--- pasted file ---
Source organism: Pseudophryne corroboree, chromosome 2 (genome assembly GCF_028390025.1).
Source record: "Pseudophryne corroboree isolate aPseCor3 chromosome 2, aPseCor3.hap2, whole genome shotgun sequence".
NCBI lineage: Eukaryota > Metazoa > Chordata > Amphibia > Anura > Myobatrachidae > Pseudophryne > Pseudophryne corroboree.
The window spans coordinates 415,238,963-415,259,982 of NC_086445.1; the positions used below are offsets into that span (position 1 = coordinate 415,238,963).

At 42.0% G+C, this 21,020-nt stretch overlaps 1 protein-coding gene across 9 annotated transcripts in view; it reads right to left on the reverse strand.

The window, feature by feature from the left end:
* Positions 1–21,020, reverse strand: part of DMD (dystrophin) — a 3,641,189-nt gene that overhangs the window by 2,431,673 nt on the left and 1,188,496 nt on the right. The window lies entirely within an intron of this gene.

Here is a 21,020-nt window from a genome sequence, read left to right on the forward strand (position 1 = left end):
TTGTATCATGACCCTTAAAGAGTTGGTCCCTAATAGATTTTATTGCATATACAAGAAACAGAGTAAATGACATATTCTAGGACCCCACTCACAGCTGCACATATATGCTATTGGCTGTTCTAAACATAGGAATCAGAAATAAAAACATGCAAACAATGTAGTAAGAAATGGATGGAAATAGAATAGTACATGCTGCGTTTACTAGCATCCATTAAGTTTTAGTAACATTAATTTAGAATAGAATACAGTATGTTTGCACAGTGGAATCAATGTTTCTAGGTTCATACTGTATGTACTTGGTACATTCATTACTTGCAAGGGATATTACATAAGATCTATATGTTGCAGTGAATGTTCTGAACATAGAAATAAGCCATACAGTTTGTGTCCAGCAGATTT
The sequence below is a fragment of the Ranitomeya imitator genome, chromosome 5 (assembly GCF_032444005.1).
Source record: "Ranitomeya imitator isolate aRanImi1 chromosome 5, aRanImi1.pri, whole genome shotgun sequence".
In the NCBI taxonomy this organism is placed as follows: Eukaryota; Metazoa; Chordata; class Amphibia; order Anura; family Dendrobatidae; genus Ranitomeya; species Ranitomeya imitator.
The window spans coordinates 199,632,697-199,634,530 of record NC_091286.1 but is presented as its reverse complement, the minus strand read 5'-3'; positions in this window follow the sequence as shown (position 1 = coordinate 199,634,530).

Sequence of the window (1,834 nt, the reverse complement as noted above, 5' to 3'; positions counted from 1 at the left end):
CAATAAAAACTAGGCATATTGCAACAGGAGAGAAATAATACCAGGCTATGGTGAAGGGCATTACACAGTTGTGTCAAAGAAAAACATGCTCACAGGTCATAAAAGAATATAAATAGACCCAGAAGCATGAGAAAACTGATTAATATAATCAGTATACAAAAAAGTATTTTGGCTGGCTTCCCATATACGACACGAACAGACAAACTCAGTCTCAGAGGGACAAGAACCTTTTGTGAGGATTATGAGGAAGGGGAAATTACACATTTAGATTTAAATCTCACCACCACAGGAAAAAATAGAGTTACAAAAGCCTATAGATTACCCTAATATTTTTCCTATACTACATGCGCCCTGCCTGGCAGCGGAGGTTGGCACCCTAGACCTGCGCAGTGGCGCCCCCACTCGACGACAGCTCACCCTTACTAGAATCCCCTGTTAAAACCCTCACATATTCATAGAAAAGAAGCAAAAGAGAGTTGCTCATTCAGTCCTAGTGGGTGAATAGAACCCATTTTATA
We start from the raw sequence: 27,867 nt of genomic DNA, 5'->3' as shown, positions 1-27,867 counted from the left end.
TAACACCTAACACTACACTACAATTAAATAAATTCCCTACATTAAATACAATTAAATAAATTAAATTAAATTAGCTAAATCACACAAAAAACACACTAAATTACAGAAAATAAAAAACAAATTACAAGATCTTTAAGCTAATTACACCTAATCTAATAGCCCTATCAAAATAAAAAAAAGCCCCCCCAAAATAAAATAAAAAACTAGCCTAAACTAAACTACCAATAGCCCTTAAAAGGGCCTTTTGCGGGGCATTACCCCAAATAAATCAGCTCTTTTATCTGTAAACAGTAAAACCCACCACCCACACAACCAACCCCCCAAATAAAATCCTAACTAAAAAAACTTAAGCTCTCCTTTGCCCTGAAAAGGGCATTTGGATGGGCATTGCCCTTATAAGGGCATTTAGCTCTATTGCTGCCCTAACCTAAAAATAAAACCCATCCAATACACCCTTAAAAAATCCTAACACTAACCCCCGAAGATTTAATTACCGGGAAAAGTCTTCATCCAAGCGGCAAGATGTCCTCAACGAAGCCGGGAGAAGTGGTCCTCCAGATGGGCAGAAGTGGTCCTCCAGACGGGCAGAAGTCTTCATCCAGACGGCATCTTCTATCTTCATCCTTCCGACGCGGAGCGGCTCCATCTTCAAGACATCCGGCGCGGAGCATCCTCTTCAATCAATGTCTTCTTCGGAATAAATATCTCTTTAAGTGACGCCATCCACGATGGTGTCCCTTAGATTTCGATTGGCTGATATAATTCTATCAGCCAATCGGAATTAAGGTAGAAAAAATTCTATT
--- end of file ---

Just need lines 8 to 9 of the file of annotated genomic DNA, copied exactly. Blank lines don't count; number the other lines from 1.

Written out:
Here is a 21,020-nt window from a genome sequence, read left to right on the forward strand (position 1 = left end):
TTGTATCATGACCCTTAAAGAGTTGGTCCCTAATAGATTTTATTGCATATACAAGAAACAGAGTAAATGACATATTCTAGGACCCCACTCACAGCTGCACATATATGCTATTGGCTGTTCTAAACATAGGAATCAGAAATAAAAACATGCAAACAATGTAGTAAGAAATGGATGGAAATAGAATAGTACATGCTGCGTTTACTAGCATCCATTAAGTTTTAGTAACATTAATTTAGAATAGAATACAGTATGTTTGCACAGTGGAATCAATGTTTCTAGGTTCATACTGTATGTACTTGGTACATTCATTACTTGCAAGGGATATTACATAAGATCTATATGTTGCAGTGAATGTTCTGAACATAGAAATAAGCCATACAGTTTGTGTCCAGCAGATTT